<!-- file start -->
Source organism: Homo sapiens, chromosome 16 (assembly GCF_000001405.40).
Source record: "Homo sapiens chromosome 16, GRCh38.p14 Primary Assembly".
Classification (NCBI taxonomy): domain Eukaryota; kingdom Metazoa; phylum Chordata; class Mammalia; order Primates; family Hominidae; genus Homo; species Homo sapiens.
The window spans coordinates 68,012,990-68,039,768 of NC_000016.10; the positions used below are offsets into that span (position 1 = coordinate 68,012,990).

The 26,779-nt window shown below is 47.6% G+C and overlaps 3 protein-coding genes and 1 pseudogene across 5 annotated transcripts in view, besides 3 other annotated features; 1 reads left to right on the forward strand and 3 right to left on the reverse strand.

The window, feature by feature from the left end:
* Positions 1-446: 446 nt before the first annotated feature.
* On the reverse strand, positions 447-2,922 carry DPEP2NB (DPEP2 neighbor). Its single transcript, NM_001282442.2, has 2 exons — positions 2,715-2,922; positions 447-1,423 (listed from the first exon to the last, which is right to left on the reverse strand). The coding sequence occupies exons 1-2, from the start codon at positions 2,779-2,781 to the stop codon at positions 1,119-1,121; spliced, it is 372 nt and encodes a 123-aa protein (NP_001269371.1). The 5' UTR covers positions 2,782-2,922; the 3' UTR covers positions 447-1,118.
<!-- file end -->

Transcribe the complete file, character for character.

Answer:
Source organism: Homo sapiens, chromosome 16 (assembly GCF_000001405.40).
Source record: "Homo sapiens chromosome 16, GRCh38.p14 Primary Assembly".
Classification (NCBI taxonomy): domain Eukaryota; kingdom Metazoa; phylum Chordata; class Mammalia; order Primates; family Hominidae; genus Homo; species Homo sapiens.
The window spans coordinates 68,012,990-68,039,768 of NC_000016.10; the positions used below are offsets into that span (position 1 = coordinate 68,012,990).

The 26,779-nt window shown below is 47.6% G+C and overlaps 3 protein-coding genes and 1 pseudogene across 5 annotated transcripts in view, besides 3 other annotated features; 1 reads left to right on the forward strand and 3 right to left on the reverse strand.

The window, feature by feature from the left end:
* Positions 1-446: 446 nt before the first annotated feature.
* On the reverse strand, positions 447-2,922 carry DPEP2NB (DPEP2 neighbor). Its single transcript, NM_001282442.2, has 2 exons — positions 2,715-2,922; positions 447-1,423 (listed from the first exon to the last, which is right to left on the reverse strand). The coding sequence occupies exons 1-2, from the start codon at positions 2,779-2,781 to the stop codon at positions 1,119-1,121; spliced, it is 372 nt and encodes a 123-aa protein (NP_001269371.1). The 5' UTR covers positions 2,782-2,922; the 3' UTR covers positions 447-1,118.